“He did, just now during your little powwow with Miss Tipton.”
“I’ve never even talked to him.”
“Well, you’ve still seemed to have left an impression. So?”
“What?”
“You want me to introduce the two of you?”
“Why?”
“Because he’s cute, and you need a date for Homecoming.”
“No, I don’t.”
“Hold the phone! What aren’t you telling me here? Someone already asked you?” asked Gwen gleefully. “Was it Will? No, Nate! Or Ben?!”
“No, no, and hell no,” I declared. “I’m not going to Homecoming.”
“The hell you’re not. Homecoming is a staple for every teenage girl. It’s a milestone that you’re not missing out on. Only complete outcasts don’t go. If you want to ensure your fa├žade of normalcy, you have to.”
“As much as it pains me to say this, she does have a point,” Ian denoted. “It’s a necessary evil for surviving the shark infested waters of high school.”
Gwen began backpedaling towards the stairwell that led to the gym. “So, are you coming?”
“I’m not going with some random stranger, especially if I’m not interested in him.”
“You don’t think he’s cute?”
“I’m not saying he’s unattractive, but he’s not exactly making my pulse race. If I have to be dragged by my hair to this thing, I would prefer to go with someone that I at least like. Saying ‘yes’ to Brad inspires the same indifference as saying ‘yes’ to the cafeteria’s soup of the day. Isn’t the point of Homecoming to have fun and to be with someone you really like?”
“Excuse me, Bella, but if only the love struck, googly eyed, hopeless romantics went to the dance, then we’d have about as strong of a turnout as our chess team matches. For the female half of the class, it’s about getting dressed up and feeling like a princess for that one night with adorable eye candy on our arms.”
“While the guys think about nothing other than scoring with their dates after getting them tipsy on spiked punch,” added Ian.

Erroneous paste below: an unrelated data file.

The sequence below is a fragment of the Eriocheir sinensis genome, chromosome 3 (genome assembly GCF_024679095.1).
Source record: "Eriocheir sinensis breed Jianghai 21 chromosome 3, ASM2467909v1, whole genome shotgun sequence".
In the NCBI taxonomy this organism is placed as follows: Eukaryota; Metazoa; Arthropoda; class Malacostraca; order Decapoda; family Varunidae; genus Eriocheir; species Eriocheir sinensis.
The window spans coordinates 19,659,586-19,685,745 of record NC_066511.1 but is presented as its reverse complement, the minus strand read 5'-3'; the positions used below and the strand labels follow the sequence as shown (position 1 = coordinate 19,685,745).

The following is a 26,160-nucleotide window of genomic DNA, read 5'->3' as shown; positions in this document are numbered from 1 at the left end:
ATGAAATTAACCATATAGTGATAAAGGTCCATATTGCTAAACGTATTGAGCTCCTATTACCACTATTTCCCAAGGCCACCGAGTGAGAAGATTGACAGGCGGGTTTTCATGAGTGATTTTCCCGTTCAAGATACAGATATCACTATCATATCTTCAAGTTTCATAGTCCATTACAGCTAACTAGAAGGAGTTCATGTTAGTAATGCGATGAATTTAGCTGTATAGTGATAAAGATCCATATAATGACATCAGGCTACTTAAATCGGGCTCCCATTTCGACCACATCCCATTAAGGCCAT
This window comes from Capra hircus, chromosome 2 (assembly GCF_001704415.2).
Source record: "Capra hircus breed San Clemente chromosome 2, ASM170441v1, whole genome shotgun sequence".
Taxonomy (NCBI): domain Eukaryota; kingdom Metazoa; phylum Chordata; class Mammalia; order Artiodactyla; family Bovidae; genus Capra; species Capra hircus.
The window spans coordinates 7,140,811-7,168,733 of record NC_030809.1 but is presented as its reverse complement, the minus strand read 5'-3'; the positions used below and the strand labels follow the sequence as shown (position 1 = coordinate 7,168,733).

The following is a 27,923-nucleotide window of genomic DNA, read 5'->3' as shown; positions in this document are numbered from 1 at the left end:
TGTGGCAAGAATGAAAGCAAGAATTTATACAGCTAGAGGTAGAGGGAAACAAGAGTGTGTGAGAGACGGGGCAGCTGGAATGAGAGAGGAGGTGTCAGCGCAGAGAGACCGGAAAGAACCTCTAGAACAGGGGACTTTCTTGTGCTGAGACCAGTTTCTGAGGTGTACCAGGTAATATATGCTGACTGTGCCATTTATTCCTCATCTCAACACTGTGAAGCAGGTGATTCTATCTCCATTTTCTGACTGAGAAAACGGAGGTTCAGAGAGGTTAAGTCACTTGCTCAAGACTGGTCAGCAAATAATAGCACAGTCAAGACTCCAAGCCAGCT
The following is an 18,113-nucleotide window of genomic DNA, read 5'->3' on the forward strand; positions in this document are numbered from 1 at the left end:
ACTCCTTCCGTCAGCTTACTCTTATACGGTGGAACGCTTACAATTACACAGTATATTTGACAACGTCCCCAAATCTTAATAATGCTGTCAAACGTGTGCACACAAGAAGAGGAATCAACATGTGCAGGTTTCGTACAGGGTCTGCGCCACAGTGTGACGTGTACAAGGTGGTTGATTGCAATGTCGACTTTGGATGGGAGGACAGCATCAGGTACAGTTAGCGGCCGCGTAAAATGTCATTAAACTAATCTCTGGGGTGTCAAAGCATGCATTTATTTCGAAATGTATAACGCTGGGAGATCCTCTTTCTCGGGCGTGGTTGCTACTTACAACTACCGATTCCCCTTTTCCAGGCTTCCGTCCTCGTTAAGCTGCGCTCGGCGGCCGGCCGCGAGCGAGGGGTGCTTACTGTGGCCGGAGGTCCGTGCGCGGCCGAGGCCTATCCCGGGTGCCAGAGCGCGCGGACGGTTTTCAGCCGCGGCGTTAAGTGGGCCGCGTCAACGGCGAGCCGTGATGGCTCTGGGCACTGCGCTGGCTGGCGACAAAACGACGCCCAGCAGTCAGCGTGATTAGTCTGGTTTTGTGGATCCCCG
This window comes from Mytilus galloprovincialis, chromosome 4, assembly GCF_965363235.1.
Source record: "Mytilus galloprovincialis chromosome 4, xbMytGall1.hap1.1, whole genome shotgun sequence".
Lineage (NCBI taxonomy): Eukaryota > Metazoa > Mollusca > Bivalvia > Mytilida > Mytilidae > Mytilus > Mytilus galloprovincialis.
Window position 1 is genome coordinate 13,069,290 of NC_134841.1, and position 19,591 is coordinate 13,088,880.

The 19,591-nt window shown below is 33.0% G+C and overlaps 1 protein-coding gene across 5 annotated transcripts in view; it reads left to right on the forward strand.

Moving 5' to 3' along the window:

Gwen instantaneously punched him in the arm.
“And that’s exactly why I’m not going,” I affirmed.
There’s no reaction more urgent to correct than that of a woman scorned, so Ian was clearly burdened with having to salvage Gwen’s hopes.
“Okay,” he said, wrapping an arm safely around me. “If it comes down to it and you can’t think of anyone worth going with, then I will happily accompany you. And I promise not to get you too drunk.”
“Aww,” I chuckled. “How sweet of you.”
“No!” exclaimed Gwen.
“What? I like that idea. If Prince Charming and his stallion don’t ride up, then at least I know that I’ll spend the evening with someone I know I can enjoy being around.”
“And you’ll look like an even bigger Bi-otch than if you didn’t go at all,” declared Gwen irately.
“Care to explain?”
“Based on calculation, you’re gonna wind up turning down at least a handful of offers. Then let’s say you go to the dance with Houdini over here. You’re telling me that won’t drop your high school social rating?”
“I’m right here, you know,” Ian pointed out.
“Take it easy. It’s not about you and your social status, mostly,” Gwen confirmed. “Everyone knows the two of you are friends, so when you go, people are going to ask if you’re more than that. Then you’re gonna pull the whole ‘no, we’re just friends’ bit, and it’s gonna make Cassie look like a snob because she rejected perfectly good classmen. They’ll know it won’t be because she was already taken or because she already had her sights set on someone in particular, but because her discarded suitors just weren’t living up to her pretentious standards.” 
“Did I not get some kind of teenager’s survival guide that the rest of you were issued?” I asked. “I’m really not sure if I’ve been living in a cosmic rabbit hole recently, but high school has never had this many rules.”
“This isn’t about high school. This is the basic system of modern dating,” replied Gwen.
“Terrific, so for the next two weeks I’m gonna have to dodge every potential suitor,” I moaned.
“Oh, babe, your naivety sometimes is truly adorable. No, the guys don’t ask the girls until the very week of the dance.”
“The logic being...? If this is supposed to be about us getting dressed up, then why is there no time given in advance to prepare?”
“Because, no man wants to come off as needy. If he asks the girl too early, then it gives us females the upper hand. We know he likes us a lot, and possibly too much. So if you’re skeptical about him, then his urgency corroborates further doubts because you don’t want someone clingy. And if you happen to be one of those clingy girls, then this could overwhelm the situation if the guy’s not as into you as you thought. In other words, it’s a man’s worst nightmare. In the meantime, we go out on the prowl for our dream dress and accessories. With our window shopping completed, we can step up to the plate at a moment’s notice with a simple run to the store. Crisis averted.”
“Averted? That whole logic in itself is a crisis,” I said, already mentally exhausted by Gwen’s rundown.
“Well, then at least appreciate your dodging-timeline being cut in two.”
“True.”
The two-minute warning bell blared overhead, and we parted ways for class.